Evolution of SART Testers

The search and rescue radar transponder (SART) is an important part of the GMDSS intended for locating ship or survival craft at sea when it is in distress. 

SART is a small, battery powered, omni-directional radar receiver and transmitter, it can be detected by ship or aircraft radars operating in the frequency band 9.2-9.5 GHz. On receiving a signal from the radar, the device transmits a series of response signals. These signals will be seen on radar screen as a line of 12 dots extending approximately 8 nautical miles away from the SART’s position along its line of bearing. This unique radar signal is easily recognized and allows the rescue vessel or aircraft to locate the survival craft. 

The carriage of the SART on board ships is mandatory, according to IMO requirements. IMO also requires that SART, as a part of the GMDSS, be regularly tested. If the radio survey reveals a malfunction, the vessel may be detained at port.

The requirements for the construction and maintenance of SARTs are set out in the appropriate documents.

The technical characteristics for search and rescue radar transponders are described in Recommendation ITU-R M.628-5. Among the main features are the following:

  • frequency: 9200-9500 MHz; 

  • polarization: horizontal or circular; 

  • sweep rate: 5 μs per 200 MHz, nominal; 

  • power (e.i.r.p.): >400 mW; 

  • the response signal should consist of 12 sweeps, etc. 

Performance standards for survival craft radar transponders for use in search and rescue operations are described in IMO Resolution A.802(19) and SOLAS-74/88. 

The functionality of SARTs can be checked by the ship's own radar. Yes, one may perform operational tests of this safety device by simply moving some distance away (due to the specifics of the SART operation, it is recommended to move 5 nautical miles away) from the ship and turning it on (this is not prohibited in the port, as for EPIRBs, for example). His assistant, meanwhile, can check the ship’s radar screen for the presence of 12 points along the radial line.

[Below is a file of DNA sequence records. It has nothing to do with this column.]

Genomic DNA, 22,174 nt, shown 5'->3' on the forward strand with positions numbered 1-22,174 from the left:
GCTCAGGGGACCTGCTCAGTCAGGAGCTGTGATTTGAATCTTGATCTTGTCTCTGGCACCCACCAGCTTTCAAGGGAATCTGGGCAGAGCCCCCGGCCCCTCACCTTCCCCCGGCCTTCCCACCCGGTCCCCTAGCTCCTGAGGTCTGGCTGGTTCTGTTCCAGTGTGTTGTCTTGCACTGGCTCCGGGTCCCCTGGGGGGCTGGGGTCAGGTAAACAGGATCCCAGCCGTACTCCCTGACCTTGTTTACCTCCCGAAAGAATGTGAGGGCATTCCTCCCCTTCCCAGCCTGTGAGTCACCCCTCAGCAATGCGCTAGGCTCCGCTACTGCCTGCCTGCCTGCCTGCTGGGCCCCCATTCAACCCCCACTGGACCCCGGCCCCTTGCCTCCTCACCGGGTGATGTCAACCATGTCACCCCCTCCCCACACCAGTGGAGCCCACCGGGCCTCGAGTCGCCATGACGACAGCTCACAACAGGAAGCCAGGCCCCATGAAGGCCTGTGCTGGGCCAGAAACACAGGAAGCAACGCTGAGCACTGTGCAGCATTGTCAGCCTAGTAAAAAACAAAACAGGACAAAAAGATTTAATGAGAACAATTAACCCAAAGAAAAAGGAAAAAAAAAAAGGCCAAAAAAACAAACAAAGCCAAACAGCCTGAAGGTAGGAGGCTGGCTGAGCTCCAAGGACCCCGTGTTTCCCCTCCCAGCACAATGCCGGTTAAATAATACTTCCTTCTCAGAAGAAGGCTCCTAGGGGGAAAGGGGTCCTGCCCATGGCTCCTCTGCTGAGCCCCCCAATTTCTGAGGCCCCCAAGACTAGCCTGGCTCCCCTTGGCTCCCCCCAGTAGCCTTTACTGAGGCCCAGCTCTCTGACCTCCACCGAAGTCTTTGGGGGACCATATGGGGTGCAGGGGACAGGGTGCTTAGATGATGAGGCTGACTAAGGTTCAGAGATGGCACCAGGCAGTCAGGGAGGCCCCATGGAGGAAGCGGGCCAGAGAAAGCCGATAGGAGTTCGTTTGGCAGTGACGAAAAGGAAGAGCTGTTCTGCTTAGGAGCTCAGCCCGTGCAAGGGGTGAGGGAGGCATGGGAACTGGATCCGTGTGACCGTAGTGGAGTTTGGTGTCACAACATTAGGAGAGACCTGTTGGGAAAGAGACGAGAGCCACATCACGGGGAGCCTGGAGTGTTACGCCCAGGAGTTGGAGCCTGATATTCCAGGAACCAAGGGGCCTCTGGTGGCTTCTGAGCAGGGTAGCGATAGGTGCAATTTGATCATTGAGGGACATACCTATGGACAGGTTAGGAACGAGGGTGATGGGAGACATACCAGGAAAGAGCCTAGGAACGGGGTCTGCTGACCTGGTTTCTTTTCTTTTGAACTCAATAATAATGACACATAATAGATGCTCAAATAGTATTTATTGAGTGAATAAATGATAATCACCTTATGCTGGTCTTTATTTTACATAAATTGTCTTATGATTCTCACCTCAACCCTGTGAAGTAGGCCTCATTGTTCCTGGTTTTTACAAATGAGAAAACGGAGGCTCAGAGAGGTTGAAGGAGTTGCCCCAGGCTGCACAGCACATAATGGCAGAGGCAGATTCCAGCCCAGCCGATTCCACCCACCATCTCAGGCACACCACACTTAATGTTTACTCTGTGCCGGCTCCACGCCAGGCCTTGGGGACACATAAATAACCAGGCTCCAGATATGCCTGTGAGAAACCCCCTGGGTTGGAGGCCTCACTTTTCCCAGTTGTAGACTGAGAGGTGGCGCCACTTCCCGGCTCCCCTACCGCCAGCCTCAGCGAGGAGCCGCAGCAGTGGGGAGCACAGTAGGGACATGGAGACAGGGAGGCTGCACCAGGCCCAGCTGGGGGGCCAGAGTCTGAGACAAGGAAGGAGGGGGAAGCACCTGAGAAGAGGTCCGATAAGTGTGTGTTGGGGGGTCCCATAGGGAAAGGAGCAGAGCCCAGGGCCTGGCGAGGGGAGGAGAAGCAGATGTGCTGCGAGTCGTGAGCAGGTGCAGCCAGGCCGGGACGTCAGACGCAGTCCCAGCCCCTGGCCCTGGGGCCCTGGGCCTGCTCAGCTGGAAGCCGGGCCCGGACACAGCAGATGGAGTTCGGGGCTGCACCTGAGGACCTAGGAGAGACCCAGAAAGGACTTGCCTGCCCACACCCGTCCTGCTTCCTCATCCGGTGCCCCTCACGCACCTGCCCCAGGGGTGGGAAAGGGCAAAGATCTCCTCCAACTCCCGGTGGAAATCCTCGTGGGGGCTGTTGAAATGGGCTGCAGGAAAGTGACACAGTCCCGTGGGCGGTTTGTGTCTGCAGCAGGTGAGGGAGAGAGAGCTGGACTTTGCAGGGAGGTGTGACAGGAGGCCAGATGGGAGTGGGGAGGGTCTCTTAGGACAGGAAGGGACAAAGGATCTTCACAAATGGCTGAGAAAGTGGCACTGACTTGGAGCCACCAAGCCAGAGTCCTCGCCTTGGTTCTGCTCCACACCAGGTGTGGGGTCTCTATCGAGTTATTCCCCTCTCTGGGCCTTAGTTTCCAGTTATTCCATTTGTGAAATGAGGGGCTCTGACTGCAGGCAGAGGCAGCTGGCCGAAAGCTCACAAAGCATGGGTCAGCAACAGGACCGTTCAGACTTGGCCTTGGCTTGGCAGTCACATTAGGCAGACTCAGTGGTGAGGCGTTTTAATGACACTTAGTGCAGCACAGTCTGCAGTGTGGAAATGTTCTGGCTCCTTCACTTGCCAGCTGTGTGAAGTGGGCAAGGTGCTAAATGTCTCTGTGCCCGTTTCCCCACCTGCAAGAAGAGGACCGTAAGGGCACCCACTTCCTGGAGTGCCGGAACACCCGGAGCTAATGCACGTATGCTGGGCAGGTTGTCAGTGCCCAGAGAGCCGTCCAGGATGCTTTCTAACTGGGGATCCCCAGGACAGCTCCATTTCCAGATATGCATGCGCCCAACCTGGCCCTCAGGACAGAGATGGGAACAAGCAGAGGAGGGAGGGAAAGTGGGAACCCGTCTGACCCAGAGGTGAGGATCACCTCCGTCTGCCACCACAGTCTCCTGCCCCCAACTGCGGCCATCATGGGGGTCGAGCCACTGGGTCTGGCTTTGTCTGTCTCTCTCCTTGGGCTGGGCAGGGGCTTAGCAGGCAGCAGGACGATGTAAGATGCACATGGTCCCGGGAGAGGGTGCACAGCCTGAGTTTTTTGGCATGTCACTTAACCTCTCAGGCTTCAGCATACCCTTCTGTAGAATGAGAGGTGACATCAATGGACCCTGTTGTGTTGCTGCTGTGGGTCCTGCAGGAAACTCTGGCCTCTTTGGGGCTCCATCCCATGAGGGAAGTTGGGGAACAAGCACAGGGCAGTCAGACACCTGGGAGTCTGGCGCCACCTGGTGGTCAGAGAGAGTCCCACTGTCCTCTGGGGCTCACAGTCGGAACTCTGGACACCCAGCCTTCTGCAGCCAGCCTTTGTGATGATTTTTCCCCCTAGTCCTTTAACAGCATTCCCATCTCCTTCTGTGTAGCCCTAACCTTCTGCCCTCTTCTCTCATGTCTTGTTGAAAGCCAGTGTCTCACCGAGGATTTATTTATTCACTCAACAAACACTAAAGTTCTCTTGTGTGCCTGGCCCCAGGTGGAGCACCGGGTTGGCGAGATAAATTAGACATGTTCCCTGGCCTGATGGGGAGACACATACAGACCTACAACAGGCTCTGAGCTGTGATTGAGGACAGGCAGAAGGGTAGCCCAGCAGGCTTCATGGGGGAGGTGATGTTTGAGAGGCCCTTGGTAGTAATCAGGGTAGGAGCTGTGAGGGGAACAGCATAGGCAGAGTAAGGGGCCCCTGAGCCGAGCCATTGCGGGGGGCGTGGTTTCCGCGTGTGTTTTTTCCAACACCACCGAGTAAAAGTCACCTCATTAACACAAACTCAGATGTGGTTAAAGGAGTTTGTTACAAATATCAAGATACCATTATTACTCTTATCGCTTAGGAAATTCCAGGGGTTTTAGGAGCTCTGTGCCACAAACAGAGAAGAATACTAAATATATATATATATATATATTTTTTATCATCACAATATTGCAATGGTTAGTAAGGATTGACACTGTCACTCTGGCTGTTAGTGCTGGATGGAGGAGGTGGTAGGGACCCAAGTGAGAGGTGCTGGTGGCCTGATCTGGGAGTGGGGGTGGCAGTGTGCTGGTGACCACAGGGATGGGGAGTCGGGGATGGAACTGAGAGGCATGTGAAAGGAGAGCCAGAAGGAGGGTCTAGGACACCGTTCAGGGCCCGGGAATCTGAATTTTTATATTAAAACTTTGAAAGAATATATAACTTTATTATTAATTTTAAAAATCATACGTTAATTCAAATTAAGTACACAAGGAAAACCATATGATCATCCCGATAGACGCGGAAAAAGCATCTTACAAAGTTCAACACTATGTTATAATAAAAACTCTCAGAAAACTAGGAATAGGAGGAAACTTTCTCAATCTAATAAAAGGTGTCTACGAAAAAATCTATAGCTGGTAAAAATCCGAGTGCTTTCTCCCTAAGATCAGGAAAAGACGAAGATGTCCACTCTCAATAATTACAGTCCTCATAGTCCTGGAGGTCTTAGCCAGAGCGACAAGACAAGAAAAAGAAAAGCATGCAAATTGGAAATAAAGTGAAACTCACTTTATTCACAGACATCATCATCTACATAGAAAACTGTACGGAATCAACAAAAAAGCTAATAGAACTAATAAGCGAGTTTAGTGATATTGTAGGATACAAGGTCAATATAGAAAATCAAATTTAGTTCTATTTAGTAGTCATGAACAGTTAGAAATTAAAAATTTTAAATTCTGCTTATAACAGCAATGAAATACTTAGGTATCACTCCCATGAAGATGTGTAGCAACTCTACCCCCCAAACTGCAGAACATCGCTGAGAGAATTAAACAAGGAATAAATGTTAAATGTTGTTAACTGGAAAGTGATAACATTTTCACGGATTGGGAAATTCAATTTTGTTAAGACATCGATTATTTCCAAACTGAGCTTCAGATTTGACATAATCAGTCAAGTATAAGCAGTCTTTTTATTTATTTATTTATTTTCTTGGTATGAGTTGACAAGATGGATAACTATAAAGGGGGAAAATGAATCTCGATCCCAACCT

Most registers allow radio inspectors to conduct surveys in this way. And yet, to be fair, this is just an operational test, and it's not the same as what the IMO and ITU-R require.

The task is easily solved by professional equipment - SART tester. This is why this device was well accepted by the market as a tool for checking 9 GHz SARTs in a proper and more convenient way, allowing testing to be performed by one person. The tester is far more effective and reliable than the primitive self-test function offered by any SART.

It became possible to measure the frequency range, signal power level, duration of the response signal directly on the board, to count the number of sweeps, conduct a fast passed/not passed test, visualize the swept frequency over time, and/or have operational audio control confirmation, - all this can be taken into account when making a decision whether the SART complies with performance standards.

 

SART testers models review

Evolution of testers for SART

The history of SART testers is represented by 3 models. All of them were designed in accordance with the appropriate performance requirements and have fairly similar features. Let's find out what the first testers were like and how the technology changed over time.

 

1996 - ARG 5420

ARG SARTECH 5420

  • Manufacturer (country): ARG/Sartech (United Kingdom)
  • Receiver bandwidth: 9.1-9.6 GHz Radar-SART
  • Frequency measurement: yes
  • Power level measurements: yes
  • Response pulse duration: yes
  • Receiver sensitivity: no
  • Freq. sweeps vs time graph: yes
  • Freq. sweeps count: yes
  • Dimensions: 
  • Available for purchase: no

Sartech and ARG Electrodesign were among the first companies to realize the importance of developing special devices for testing ship's radio equipment. 

The first SART tester was designed by these companies for the purpose of “Health check” for any SART approved within the GMDSS”.

The device offered all that was required by the IMO, and even more. 

ARG5420 was a quite sophisticated unit, capable of displaying a spectrum analysis, as well as showing the frequency sweeps vs. time. 

The tester had a large LCD. Its menu was in plain English, which greatly simplified the testing procedure. 

The device was portable and had a built-in battery. It allowed to download results and prepare test reports.

Supplied with a special printer, ARG5420 could be connected to a 3.5 mm stereo jack for printing test results.